Thursday, 26 December 2013

Ones that got away: Only Connect Final Special!

Warning: the following contains spoilers for the Only Connect Series 8 grand final, first broadcast on BBC4 last Monday (23rd December). I'd be surprised if anyone reading this both cares about the result, and yet hasn't seen the show, but if that's you look away now!

So this was it. To the surprise of many (including, admittedly, ourselves) the Board Gamers (Hywel Carver, Michael Wallace and Jamie Karran) had made it to the grand final of Only Connect. After a day recording three shows back-to-back we had emerged victorious, leaving just one last hurdle between us and the title of 'Series Champions'. Before that, though, we had an even more challenging mission: Hywel needed some new clothes.

Before the show
After our victory over the Oenophiles at the end of a marathon day of quizzing we were fairly keen to get out of the studio environment (where the second semi-final was about to take place). Unfortunately, getting to the final meant that Hywel (who had been waging a one-man war against the show's dress code) needed another shirt to wear. Hywel likes check shirts, you see, and anyone who has been on TV shows knows that cameras very much don't like check shirts. We therefore had to take a detour via a nearby Marks and Spencer where, after some umming and aahing (while Jamie and I attempted to find - and wear - the silliest hat) he eventually found something for the final. The more observant of you will realize that this was yet another check shirt, but they were quite big checks, so it was fine. (Or at least, that's what Hywel told a very unimpressed but spectacularly patient member of the production team the next morning.)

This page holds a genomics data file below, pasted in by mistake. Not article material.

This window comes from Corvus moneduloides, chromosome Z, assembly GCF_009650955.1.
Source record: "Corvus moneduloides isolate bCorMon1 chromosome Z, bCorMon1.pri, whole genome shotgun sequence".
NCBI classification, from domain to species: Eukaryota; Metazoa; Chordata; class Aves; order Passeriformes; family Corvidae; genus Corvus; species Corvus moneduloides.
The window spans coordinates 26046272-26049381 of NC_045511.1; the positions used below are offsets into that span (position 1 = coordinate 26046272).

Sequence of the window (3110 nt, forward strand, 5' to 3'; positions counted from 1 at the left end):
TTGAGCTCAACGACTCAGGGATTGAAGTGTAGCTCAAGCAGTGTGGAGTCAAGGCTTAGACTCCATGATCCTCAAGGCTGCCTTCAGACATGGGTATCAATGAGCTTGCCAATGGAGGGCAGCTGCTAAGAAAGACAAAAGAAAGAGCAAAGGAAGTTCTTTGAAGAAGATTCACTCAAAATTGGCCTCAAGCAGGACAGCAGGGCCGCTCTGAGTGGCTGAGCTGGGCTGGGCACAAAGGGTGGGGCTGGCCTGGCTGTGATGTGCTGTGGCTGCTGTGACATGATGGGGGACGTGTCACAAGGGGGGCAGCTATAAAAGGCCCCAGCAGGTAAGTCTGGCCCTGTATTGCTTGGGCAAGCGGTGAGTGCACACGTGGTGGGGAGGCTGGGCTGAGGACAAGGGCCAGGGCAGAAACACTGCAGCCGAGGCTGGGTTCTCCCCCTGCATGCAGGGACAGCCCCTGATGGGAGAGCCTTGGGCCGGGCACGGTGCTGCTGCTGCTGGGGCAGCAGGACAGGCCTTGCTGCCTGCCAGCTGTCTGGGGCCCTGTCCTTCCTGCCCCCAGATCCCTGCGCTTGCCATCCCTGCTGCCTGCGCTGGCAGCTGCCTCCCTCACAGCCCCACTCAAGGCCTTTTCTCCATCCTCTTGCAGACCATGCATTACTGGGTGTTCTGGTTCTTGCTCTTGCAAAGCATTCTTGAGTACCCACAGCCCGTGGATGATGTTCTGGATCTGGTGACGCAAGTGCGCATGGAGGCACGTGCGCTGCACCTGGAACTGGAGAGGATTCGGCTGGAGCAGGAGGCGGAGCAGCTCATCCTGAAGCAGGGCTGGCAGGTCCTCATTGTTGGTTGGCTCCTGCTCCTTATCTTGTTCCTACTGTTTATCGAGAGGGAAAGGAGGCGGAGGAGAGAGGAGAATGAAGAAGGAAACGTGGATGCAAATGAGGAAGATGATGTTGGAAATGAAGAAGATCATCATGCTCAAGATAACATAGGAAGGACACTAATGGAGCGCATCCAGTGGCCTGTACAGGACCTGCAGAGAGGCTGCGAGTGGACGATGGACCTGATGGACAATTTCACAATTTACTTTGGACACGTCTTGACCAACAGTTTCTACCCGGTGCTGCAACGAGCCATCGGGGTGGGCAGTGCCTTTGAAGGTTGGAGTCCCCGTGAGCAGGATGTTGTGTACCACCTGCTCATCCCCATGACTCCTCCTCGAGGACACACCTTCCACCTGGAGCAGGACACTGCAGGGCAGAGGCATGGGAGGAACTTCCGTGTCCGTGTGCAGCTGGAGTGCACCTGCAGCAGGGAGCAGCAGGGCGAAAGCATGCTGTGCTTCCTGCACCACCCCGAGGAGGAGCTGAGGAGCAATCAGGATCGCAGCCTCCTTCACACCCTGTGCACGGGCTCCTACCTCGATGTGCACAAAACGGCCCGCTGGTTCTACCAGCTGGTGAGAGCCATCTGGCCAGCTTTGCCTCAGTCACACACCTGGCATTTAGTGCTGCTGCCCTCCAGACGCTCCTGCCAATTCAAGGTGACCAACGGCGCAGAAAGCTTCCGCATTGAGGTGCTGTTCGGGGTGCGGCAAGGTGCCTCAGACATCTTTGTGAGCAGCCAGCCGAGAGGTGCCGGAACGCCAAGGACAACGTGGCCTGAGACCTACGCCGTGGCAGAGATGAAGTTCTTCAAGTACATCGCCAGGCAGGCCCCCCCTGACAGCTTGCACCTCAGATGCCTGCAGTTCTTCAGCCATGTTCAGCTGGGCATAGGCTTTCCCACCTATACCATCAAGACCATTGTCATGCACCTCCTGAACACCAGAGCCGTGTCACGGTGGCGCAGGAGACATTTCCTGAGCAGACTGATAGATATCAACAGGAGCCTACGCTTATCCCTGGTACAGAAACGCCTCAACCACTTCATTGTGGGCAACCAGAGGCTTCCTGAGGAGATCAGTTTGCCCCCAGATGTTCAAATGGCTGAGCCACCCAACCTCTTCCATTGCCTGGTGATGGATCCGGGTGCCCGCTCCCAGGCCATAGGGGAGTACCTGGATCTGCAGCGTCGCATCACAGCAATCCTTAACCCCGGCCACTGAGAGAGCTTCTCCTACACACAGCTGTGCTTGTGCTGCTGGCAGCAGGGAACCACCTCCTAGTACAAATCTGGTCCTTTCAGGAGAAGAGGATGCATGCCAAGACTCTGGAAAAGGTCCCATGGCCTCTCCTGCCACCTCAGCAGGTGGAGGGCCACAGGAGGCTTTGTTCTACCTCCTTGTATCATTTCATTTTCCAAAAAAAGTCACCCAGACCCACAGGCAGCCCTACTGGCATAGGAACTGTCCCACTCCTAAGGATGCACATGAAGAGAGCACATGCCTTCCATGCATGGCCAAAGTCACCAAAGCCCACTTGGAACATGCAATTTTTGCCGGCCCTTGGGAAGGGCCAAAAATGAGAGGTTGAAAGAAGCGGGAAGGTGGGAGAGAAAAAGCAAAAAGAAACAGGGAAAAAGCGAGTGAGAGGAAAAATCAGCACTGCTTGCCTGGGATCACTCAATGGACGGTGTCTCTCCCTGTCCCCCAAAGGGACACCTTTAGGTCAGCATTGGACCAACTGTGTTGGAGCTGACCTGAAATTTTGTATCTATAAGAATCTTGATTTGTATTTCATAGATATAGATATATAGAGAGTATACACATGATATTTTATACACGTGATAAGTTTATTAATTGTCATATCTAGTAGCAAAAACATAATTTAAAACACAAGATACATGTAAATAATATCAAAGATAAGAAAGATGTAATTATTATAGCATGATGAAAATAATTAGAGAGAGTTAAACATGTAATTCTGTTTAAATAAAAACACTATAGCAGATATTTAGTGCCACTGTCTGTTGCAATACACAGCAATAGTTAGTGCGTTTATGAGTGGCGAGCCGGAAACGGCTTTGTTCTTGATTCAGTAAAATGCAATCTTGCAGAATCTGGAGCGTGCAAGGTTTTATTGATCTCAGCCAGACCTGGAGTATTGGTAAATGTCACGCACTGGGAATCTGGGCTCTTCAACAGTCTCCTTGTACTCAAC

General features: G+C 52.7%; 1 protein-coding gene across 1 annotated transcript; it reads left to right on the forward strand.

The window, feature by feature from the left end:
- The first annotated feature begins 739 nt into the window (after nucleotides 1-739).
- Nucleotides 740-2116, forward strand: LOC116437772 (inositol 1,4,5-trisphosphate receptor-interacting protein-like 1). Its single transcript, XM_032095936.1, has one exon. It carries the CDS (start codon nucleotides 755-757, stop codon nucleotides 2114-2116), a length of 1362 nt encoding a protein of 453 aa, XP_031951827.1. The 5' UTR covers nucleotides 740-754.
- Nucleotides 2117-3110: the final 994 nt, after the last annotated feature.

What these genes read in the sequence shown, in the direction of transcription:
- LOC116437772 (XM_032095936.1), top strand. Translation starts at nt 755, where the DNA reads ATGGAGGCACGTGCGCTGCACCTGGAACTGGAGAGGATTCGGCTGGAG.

Jamie (quite literally) letting his hair down
Then followed another fun fun evening in the super fancy Only Connect hotel with some obligatory wall practice (we felt we probably needed it) and a little bit of booze (we felt we definitely needed it). Soon enough it was time to try and get some sleep. Unfortunately, despite having slept for about two hours the previous night and the sort of medication you only get if your husband is a doctor, this was not forthcoming.

Eventually I managed about four hours and the next morning, while Jamie went through his favourite quiz show routine (hotel breakfast), I was limited to trying to make my beans look like a smiley face. "Oh well," I remarked, "at least this should only really affect my reactions for missing vowels, and Hywel's the main guy for those", at which point Hywel arrived, telling us he also felt awful - he'd been up since 4am thanks to a (apparently deaf) guest's TV watching in the room next door. Uh-oh.